By Michelle Barger
The Communications Department has partnered with the Business and Politics & Government Departments to forge two new majors. The first, which has already been approved, is a B.S. program in Integrated Marketing Communications (IMC) and the second is a B.S. in Political Communications . These programs allow students interested in this area to focus their education more specifically.
Integrated Marketing Communications
Dr. Randall Hollingsworth, chair of the Communications Department, explained that, “[the] job market is increasingly calling for those who have not only good business background, but good communication skills, especially as more and more businesses employ the ever-changing forms of communication channels (i.e., social media).”
The IMC proposal explains that, because graduates will have expertise in both business and communications, they will be better equipped for success in IMC related jobs such as social media, marketing type jobs, and public relations “than those coming from only a business or communications background.”
The IMC major is This includes social media, marketing types of jobs, and public relations.
According to Dr. Kevin Clauson, interim vice president of academics, the addition should not affect the budget because the major was created by merging pre-existing courses from both the Business and Communications departments.
The major is already garnering interest from students. Hollingsworth estimates that around 10 people have already discussed majoring in Integrated Marketing Communications.
In addition to the IMC major, the Communications and Politics & Government departments are currently working together to create Political Communications major.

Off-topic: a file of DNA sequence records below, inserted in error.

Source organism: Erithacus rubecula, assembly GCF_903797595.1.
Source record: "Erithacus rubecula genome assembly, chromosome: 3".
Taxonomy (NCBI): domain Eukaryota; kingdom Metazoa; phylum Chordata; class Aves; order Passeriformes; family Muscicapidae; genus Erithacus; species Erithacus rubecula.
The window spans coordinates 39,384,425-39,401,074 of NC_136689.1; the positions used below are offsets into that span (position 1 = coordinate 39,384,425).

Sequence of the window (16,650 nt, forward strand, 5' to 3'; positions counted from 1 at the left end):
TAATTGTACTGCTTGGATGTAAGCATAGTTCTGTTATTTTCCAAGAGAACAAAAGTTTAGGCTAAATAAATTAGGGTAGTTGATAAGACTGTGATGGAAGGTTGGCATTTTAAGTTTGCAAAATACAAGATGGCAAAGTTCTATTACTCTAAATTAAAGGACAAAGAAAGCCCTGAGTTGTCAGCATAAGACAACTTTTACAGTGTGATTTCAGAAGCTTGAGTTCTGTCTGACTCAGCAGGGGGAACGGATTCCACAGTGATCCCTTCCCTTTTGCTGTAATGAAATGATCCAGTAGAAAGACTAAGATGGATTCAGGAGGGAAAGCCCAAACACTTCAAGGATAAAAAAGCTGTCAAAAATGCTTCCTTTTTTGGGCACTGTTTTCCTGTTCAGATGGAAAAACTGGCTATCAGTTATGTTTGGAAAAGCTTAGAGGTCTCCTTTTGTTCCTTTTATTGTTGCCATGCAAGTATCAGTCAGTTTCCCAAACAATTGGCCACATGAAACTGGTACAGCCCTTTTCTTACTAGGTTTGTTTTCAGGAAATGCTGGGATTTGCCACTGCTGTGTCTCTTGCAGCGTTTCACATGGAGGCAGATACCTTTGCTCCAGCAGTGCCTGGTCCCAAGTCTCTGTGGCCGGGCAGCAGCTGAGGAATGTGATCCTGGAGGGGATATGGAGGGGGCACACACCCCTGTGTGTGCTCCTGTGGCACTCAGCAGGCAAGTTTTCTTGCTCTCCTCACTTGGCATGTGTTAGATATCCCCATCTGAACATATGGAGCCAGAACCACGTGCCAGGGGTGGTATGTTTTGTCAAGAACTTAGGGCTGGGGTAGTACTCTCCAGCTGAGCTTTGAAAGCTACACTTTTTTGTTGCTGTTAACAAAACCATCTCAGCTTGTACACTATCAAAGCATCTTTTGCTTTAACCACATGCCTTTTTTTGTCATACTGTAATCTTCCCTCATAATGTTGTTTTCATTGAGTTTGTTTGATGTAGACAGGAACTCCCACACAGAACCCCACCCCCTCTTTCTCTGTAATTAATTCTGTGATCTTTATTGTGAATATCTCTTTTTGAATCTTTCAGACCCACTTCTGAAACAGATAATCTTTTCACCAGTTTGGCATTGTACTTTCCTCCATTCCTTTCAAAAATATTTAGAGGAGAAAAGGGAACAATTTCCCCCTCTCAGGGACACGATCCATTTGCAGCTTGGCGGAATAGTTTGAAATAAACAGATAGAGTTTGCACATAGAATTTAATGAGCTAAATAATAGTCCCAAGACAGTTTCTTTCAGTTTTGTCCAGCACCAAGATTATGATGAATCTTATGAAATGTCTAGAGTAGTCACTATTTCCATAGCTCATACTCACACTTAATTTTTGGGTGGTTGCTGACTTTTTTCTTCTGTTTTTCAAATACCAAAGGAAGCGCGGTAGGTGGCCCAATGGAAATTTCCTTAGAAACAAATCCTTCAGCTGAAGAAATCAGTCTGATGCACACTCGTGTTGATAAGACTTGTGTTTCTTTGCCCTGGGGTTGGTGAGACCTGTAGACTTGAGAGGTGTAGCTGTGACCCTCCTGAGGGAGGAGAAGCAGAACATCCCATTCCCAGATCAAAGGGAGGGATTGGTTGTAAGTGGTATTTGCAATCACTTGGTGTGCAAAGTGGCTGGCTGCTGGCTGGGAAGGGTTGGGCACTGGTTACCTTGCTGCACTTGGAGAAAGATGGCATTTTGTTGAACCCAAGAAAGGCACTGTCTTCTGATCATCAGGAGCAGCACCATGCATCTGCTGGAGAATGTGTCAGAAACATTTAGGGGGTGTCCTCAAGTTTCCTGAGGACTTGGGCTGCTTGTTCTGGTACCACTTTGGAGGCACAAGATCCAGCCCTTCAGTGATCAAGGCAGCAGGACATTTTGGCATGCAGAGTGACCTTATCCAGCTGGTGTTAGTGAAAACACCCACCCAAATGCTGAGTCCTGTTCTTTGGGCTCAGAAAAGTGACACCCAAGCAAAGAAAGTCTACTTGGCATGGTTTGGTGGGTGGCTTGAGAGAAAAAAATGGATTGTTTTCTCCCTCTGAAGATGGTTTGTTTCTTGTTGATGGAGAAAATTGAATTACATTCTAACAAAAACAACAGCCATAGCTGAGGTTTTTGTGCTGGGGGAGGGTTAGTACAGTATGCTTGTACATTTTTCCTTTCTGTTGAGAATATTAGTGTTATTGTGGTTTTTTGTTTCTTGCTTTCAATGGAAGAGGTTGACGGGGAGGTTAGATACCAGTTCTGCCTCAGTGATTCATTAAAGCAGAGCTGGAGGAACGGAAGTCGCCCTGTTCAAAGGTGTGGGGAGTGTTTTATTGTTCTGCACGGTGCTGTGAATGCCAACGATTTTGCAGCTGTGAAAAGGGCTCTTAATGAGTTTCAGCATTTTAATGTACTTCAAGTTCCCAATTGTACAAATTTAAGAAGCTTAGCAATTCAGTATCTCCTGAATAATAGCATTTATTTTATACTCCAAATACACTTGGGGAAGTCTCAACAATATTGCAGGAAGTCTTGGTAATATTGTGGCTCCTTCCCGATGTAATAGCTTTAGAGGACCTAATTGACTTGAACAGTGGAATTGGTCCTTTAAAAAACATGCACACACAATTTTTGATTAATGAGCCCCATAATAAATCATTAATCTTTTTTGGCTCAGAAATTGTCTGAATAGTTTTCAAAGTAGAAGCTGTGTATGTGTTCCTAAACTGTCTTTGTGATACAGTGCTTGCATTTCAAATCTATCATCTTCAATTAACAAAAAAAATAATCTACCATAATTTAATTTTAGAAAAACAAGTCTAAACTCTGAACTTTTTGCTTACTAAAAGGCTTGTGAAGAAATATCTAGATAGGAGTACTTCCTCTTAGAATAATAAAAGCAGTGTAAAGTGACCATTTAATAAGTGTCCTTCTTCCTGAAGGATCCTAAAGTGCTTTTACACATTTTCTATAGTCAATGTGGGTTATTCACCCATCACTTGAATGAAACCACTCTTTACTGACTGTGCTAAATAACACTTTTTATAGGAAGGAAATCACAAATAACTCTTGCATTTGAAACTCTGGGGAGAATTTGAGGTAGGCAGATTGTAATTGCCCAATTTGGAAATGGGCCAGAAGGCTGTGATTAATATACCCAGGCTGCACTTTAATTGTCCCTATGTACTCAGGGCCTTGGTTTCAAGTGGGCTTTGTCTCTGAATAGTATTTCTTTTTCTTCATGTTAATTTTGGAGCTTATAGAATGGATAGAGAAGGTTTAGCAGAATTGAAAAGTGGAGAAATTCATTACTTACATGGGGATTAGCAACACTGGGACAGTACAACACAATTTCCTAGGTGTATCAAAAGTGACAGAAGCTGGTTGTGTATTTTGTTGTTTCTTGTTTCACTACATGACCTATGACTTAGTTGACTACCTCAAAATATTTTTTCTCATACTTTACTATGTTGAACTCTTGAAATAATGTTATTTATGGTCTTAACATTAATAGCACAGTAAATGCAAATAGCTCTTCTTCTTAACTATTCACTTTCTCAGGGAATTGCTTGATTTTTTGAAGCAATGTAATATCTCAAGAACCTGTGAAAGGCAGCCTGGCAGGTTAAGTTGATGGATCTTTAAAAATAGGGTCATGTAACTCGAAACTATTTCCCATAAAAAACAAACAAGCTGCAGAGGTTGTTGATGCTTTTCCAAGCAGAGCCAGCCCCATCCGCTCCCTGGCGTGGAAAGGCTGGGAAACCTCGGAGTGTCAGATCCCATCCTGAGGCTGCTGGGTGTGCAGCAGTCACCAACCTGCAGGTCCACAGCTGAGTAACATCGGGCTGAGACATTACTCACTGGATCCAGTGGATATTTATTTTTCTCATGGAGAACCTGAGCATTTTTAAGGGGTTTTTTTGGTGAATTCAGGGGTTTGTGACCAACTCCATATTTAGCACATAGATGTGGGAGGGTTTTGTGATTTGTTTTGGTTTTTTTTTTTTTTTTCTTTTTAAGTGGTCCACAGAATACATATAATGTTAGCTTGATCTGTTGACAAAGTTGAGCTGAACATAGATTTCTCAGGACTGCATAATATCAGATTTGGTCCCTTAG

Col. Ron Petitte, professor of politics & government, explained that the Political Communications major will “merge the disciplines of politics and government and communication studies.”
According to the proposal, no new classes are needed. However, Petitte also explained that a new course will be offered as an option in the core curriculum. This course will be called “Social Media”, and will be an alternative choice in the program’s joint core courses.
While the proposal has been created, both the major and the course are awaiting approval. The major must go through the Curriculum Committee, then the Academic Council, followed by the faculty for a vote before it can be approved.
If both are approved, Bryan will be one of the few schools in the country teaching a course in social media, according to Petitte.
This major is aimed at students who want to be involved with politics and use their communication skills in that area.
“The Princeton Review describes political communications as ‘very marketable’, so we feel there are excellent opportunities for graduates in this,” Petitte said.
Students who graduate with a degree in Political Communications will double their job prospects because of their expertise in both politics and government and communication studies, according to Petitte.
Petitte said that he and Michael Palmer, associate professor of communication studies and co-creator of this new major, have requested that the new major be offered as soon as fall 2015.